Digital doctors: GPs urged to consult patients online
Written by David Astley - Head of Health & Emergency Services, Virgin Media Business
The take up of telemedicine is really starting to gather pace across the globe with research firm Technavio predicting the market will grow by 19 percent annually over the next three years. Until recently the use of telemedicine has been mostly limited to connecting geographically remote patients to medical resources.
However,things are starting to change. Healthcare organisations have recognised it can form a key part of day-to-day healthcare provision. In the UK, NHS medical director, Sir Bruce Keogh, is a vocal supporter of telemedicine stating that he would like to see more doctors regularly offering remote consultations to patients via video link and IP telephony in the next 12 months.
By embracing telemedicine it is thought many organisations could improve patient access to GP services and reduce waiting times. However, concerns have been raised this may be a step too far, limiting the amount of time that patients can spend with their GP further.
To find out if the public actually wants remote GP consultations we polled 2,000 people. Twenty-nine percent of those surveyed said that theywould like to see consultations via video link introduced in the next decade. Althoughjust under a third might not sound much, if you consider how many millions of appointments doctors conduct each year, itis clear that there is a huge demand from patients for ‘virtual’ consultations.
As well as delivering a much longed for service, the introduction of telemedicine could generate huge savings for healthcare providers worldwide. In Lancashire and Cumbria in the UK, a telemedicine project to speed up the diagnosis of stroke patients is expected to generate savings in excess of £8million a year.
Using a digital video conferencing service, 15 specialist doctors in the region are now able to assess and diagnose out-of-hours patients that are showing signs of an acute stroke, faster. As life-saving Thrombolysis treatment can only be given to patients within four and a half hours of the onset of a stroke, faster diagnosis enabled by this new service could save more than 20 lives a year, help 40 extra people to recover from a stroke with no symptoms or significant disabilities and prevent 30 patients from requiring full-time care.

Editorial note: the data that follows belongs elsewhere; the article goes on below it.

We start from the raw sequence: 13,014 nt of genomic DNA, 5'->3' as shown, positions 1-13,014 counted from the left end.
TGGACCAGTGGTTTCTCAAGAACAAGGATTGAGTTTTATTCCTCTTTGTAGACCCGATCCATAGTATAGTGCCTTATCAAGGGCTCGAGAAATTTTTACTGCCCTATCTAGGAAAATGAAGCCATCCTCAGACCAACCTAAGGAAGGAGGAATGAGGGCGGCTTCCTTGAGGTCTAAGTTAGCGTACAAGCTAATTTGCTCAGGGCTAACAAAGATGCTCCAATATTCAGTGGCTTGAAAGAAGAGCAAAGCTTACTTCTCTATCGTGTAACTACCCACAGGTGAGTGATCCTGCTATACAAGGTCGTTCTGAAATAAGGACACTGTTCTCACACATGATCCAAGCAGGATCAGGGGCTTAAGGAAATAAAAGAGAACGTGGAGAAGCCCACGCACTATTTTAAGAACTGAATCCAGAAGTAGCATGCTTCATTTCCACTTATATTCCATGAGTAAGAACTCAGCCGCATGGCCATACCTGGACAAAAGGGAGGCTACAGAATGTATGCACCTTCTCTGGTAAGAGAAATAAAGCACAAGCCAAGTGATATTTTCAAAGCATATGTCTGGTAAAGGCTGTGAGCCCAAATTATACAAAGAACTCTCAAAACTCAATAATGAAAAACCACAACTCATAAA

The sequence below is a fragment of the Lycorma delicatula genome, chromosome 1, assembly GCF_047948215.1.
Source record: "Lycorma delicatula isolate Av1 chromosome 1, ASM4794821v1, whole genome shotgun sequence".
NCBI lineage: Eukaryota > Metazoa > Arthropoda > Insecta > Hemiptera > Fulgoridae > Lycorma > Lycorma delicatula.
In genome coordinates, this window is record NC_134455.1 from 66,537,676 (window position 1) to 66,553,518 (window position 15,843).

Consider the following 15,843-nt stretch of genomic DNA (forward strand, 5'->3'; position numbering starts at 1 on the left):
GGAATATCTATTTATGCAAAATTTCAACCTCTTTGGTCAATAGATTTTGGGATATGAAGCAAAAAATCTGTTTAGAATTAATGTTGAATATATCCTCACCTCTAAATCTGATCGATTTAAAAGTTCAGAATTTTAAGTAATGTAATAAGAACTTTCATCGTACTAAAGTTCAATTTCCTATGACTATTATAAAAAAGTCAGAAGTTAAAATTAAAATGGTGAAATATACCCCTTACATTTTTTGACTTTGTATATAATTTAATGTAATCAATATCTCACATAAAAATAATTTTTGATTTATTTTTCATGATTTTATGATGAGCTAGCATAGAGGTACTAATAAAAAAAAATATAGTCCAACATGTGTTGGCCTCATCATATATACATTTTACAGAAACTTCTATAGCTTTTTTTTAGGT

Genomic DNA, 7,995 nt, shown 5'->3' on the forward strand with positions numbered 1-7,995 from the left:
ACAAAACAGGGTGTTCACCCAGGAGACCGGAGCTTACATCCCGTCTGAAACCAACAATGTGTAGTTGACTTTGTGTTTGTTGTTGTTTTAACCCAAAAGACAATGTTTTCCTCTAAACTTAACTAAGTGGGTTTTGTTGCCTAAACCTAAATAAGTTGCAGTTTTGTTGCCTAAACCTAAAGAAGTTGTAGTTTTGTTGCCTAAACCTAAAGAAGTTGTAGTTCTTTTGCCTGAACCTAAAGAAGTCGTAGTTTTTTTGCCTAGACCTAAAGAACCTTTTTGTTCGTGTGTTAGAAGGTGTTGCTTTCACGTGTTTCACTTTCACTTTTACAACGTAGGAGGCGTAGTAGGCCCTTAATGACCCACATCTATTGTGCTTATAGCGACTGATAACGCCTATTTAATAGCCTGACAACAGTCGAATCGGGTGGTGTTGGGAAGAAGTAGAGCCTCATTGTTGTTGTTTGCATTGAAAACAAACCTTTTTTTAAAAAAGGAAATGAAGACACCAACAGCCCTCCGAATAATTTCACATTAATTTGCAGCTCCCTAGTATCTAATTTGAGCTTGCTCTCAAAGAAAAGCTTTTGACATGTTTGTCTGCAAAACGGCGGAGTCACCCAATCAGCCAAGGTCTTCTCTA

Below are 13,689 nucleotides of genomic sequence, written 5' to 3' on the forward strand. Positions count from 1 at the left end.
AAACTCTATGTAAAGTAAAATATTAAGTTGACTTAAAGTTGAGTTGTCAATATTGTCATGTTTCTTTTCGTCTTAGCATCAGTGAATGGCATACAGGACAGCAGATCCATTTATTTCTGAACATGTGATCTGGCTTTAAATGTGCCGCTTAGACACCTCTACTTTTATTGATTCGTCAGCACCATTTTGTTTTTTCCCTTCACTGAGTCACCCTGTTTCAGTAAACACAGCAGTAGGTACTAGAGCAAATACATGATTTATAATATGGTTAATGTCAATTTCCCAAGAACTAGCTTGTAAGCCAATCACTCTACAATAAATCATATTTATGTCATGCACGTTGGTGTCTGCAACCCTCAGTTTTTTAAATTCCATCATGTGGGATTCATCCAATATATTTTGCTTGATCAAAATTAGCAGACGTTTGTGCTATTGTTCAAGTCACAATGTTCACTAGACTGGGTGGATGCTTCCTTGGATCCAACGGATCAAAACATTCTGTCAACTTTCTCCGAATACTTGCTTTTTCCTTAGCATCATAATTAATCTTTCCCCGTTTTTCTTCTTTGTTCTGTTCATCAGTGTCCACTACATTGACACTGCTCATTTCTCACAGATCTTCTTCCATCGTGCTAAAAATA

With more and more success stories like this coming to light every day, I have no doubt that we will see momentum behind telemedicine grow, as healthcare providers recognise how it can improve the delivery of services to patients, while helping budgets go further.
David Astley discusses how technology will change patient-doctor interactions:
Skin Analytics wins NHSX award for AI skin cancer tool
An artificial intelligence-driven tool that identifies skin cancers has received an award from NHSX, the NHS England and Department of Health and Social Care's initiative to bring technology into the UK's national health system.
NHSX has granted the Artificial Intelligence in Health and Care Award to DERM, an AI solution that can identify 11 types of skin lesion.
Developed by Skin Analytics, DERM analyses images of skin lesions using algorithms. Within primary care, Skin Analytics will be used as an additional tool to help doctors with their decision making.
In secondary care, it enables AI telehealth hubs to support dermatologists with triage, directing patients to the right next step. This will help speed up diagnosis, and patients with benign skin lesions can be identified earlier, redirecting them away from dermatology departments that are at full capacity due to the COVID-19 backlog.
Cancer Research has called the impact of the pandemic on cancer services "devastating", with a 42% drop in the number of people starting cancer treatment after screening.
DERM is already in use at University Hospitals Birmingham and Mid and South Essex Health & Care Partnership, where it has led to a significant reduction in unnecessary referrals to hospital.
Now NHSX have granted it the Phase 4 AI in Health and Care Award, making DERM available to clinicians across the country. Overall this award makes £140 million available over four years to accelerate the use of artificial intelligence technologies which meet the aims of the NHS Long Term Plan.
Dr Lucy Thomas, Consultant Dermatologist at Chelsea & Westminster Hospital, said: “Skin Analytics’ receipt of this award is great news for the NHS and dermatology departments. It will allow us to gather real-world data to demonstrate the benefits of AI on patient pathways and workforce challenges.
"Like many services, dermatology has severe backlogs due to the COVID-19 pandemic. This award couldn't have come at a better time to aid recovery and give us more time with the patients most in need of our help.”